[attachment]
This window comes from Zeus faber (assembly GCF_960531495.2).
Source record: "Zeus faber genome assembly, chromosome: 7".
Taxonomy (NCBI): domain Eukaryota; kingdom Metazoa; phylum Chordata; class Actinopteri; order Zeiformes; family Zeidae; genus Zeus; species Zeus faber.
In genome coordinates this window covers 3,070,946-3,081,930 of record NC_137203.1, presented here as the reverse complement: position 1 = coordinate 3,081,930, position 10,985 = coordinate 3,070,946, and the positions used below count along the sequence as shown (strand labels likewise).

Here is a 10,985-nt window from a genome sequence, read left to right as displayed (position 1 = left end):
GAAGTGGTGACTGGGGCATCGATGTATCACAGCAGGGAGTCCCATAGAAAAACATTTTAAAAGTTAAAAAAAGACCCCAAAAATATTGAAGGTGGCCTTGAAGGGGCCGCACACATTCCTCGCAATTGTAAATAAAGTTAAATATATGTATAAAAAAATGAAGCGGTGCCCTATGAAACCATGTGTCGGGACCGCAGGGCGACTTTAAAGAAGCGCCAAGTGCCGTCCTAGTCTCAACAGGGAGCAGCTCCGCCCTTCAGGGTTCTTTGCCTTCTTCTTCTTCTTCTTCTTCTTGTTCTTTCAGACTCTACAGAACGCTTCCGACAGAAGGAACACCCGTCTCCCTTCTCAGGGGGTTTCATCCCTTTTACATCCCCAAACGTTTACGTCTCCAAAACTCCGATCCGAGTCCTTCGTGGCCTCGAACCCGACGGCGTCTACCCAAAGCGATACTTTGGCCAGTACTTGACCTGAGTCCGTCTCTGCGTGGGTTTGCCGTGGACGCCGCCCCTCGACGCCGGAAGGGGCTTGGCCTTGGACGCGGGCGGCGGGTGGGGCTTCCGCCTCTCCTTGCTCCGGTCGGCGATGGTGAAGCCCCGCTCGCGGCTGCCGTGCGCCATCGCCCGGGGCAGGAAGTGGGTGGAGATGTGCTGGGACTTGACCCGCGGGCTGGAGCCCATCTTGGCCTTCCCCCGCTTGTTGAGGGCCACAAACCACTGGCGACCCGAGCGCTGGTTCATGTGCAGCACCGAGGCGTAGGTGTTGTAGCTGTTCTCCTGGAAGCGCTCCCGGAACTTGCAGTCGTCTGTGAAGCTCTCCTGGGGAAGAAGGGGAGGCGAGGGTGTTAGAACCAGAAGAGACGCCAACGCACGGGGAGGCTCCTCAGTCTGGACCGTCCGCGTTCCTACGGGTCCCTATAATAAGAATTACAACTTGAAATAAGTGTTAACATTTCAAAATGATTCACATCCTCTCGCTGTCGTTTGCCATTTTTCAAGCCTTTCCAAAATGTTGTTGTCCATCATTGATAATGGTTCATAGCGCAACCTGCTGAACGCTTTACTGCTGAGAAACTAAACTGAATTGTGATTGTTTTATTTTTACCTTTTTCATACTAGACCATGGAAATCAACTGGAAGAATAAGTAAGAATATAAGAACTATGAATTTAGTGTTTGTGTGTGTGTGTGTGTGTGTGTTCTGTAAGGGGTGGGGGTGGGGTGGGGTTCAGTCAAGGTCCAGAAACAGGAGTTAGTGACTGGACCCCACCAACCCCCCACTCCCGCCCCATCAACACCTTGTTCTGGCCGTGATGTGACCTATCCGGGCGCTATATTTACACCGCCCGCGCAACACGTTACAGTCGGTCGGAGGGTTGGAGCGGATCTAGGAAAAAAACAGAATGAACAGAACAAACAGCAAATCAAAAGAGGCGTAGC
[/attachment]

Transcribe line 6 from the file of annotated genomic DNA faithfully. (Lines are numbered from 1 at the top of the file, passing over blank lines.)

GAAGTGGTGACTGGGGCATCGATGTATCACAGCAGGGAGTCCCATAGAAAAACATTTTAAAAGTTAAAAAAAGACCCCAAAAATATTGAAGGTGGCCTTGAAGGGGCCGCACACATTCCTCGCAATTGTAAATAAAGTTAAATATATGTATAAAAAAATGAAGCGGTGCCCTATGAAACCATGTGTCGGGACCGCAGGGCGACTTTAAAGAAGCGCCAAGTGCCGTCCTAGTCTCAACAGGGAGCAGCTCCGCCCTTCAGGGTTCTTTGCCTTCTTCTTCTTCTTCTTCTTCTTGTTCTTTCAGACTCTACAGAACGCTTCCGACAGAAGGAACACCCGTCTCCCTTCTCAGGGGGTTTCATCCCTTTTACATCCCCAAACGTTTACGTCTCCAAAACTCCGATCCGAGTCCTTCGTGGCCTCGAACCCGACGGCGTCTACCCAAAGCGATACTTTGGCCAGTACTTGACCTGAGTCCGTCTCTGCGTGGGTTTGCCGTGGACGCCGCCCCTCGACGCCGGAAGGGGCTTGGCCTTGGACGCGGGCGGCGGGTGGGGCTTCCGCCTCTCCTTGCTCCGGTCGGCGATGGTGAAGCCCCGCTCGCGGCTGCCGTGCGCCATCGCCCGGGGCAGGAAGTGGGTGGAGATGTGCTGGGACTTGACCCGCGGGCTGGAGCCCATCTTGGCCTTCCCCCGCTTGTTGAGGGCCACAAACCACTGGCGACCCGAGCGCTGGTTCATGTGCAGCACCGAGGCGTAGGTGTTGTAGCTGTTCTCCTGGAAGCGCTCCCGGAACTTGCAGTCGTCTGTGAAGCTCTCCTGGGGAAGAAGGGGAGGCGAGGGTGTTAGAACCAGAAGAGACGCCAACGCACGGGGAGGCTCCTCAGTCTGGACCGTCCGCGTTCCTACGGGTCCCTATAATAAGAATTACAACTTGAAATAAGTGTTAACATTTCAAAATGATTCACATCCTCTCGCTGTCGTTTGCCATTTTTCAAGCCTTTCCAAAATGTTGTTGTCCATCATTGATAATGGTTCATAGCGCAACCTGCTGAACGCTTTACTGCTGAGAAACTAAACTGAATTGTGATTGTTTTATTTTTACCTTTTTCATACTAGACCATGGAAATCAACTGGAAGAATAAGTAAGAATATAAGAACTATGAATTTAGTGTTTGTGTGTGTGTGTGTGTGTGTGTTCTGTAAGGGGTGGGGGTGGGGTGGGGTTCAGTCAAGGTCCAGAAACAGGAGTTAGTGACTGGACCCCACCAACCCCCCACTCCCGCCCCATCAACACCTTGTTCTGGCCGTGATGTGACCTATCCGGGCGCTATATTTACACCGCCCGCGCAACACGTTACAGTCGGTCGGAGGGTTGGAGCGGATCTAGGAAAAAAACAGAATGAACAGAACAAACAGCAAATCAAAAGAGGCGTAGC